The head of a realtor group in Canada's largest province said he'd support a program that would lend first-time buyers cash to buy houses and get them out of their parent's basement.
Tim Hudak, chief executive officer of the Ontario Real Estate Association, said Wednesday he liked the newest housing announcement from British Columbia Premier Christy Clark, who announced last week her province would match down-payments of as much as $37,500 (Canadian), or 5 per cent of the purchase price, for new buyers.
"Young people don't often have that nest egg," Mr. Hudak, the former leader of the Progressive Conservative Party of Ontario, said in an interview with Bloomberg. "The closing costs around paying the taxes, paying your lawyer, the move, all that kind of stuff, plus the deposit – you can't finance that. And a lot of folks in their twenties and thirties don't have that available."
Ms. Clark estimated the measure would cost British Columbia about $700-million over three years. Some economists voiced concern that without a new supply of housing, handing out cash would drive up prices for existing homes and fuel the country's debt binge.
Toronto is overtaking Vancouver for the title of Canada's most in-demand housing market. While the average price of a detached home in Vancouver is still the highest in Canada at $1.5-million, price gains are slowing and sales are falling in the Pacific Coast city after various levels of governments imposed new rules designed to slow demand. Meanwhile in Toronto, prices and sales continue to rally amid a dearth of supply.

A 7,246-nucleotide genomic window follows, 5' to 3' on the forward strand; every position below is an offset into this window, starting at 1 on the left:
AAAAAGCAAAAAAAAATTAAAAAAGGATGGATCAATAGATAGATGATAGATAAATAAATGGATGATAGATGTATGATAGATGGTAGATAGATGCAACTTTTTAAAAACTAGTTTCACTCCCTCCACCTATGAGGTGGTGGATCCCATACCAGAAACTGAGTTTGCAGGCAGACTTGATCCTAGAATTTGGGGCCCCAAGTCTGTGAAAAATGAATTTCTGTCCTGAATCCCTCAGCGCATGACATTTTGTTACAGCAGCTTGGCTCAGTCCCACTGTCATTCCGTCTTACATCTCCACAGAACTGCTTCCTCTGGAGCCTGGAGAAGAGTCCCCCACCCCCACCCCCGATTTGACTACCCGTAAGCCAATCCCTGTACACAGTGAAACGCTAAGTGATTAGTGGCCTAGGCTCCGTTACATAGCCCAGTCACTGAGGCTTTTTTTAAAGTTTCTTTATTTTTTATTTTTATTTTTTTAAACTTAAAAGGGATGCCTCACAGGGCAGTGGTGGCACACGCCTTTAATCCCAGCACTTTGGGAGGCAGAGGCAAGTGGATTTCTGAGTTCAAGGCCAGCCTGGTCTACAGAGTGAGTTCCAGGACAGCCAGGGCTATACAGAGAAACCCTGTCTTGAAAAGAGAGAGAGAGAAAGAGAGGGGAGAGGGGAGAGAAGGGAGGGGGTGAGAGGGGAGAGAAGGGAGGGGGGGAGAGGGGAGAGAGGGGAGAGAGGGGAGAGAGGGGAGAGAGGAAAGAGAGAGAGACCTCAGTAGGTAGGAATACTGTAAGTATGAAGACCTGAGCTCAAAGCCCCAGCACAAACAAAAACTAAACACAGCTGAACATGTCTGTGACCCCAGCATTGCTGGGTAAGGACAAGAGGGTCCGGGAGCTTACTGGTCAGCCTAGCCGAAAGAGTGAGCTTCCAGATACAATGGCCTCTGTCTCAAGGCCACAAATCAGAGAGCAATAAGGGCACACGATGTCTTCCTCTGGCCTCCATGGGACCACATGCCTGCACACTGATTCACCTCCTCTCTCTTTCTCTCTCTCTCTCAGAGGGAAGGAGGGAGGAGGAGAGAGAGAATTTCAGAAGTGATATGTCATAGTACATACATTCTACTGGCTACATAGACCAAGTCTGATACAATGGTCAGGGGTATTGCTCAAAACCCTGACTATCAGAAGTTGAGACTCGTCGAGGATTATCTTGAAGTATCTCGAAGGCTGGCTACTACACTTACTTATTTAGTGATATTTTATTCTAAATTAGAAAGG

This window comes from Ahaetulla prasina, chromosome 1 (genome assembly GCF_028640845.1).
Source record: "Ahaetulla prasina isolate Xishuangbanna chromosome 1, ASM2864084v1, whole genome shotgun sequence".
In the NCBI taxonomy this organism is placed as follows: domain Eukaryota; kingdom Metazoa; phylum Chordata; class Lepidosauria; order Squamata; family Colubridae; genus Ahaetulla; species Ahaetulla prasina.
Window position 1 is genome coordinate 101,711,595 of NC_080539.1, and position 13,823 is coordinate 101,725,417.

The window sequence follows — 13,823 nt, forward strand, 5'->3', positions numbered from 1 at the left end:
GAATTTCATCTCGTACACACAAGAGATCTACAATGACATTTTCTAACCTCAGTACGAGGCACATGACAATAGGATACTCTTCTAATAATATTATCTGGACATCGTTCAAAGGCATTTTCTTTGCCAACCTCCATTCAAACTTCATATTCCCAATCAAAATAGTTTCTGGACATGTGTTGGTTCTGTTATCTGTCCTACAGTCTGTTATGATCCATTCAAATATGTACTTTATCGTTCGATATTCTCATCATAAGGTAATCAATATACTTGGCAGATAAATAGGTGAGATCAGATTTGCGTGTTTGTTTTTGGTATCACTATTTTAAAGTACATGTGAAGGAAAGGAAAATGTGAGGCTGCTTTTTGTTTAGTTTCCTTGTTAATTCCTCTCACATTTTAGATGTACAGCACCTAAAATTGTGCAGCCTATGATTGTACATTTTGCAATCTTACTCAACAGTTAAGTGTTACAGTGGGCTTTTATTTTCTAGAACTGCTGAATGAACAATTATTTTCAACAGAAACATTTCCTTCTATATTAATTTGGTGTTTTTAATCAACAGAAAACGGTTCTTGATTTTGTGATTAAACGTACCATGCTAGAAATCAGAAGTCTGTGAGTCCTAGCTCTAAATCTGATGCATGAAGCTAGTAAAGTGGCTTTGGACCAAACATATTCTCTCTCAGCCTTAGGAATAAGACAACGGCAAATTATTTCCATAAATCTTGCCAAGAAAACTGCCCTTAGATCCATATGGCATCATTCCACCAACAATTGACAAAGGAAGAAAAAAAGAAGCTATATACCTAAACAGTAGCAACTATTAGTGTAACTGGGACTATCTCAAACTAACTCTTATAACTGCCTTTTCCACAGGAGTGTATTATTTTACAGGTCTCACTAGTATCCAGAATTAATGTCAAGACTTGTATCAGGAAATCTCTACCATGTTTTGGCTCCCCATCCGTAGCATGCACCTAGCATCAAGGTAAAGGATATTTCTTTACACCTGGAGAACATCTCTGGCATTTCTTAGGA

In Toronto, sales jumped 16.5 per cent in November from the prior year, compared with a 37-per-cent slide in transactions in Vancouver over the same period. The trajectory of prices for detached properties are also diverging in Canada's two hottest markets: They climbed 28 per cent to $1.06-million in Toronto in November from the prior year.
Meanwhile in Vancouver, though detached prices are still 23-per-cent above last year's level, they've been eroding month over month. The price of the average single-family home in Vancouver in November fell 2.2-per-cent below October's price, and October's average price was 1.4-per-cent lower than September's.
"I think any politician who brings that up is going to find a lot of millennials – and their moms and dads – are going to say 'right on. I like this policy,'" Mr. Hudak said. "It would be very popular."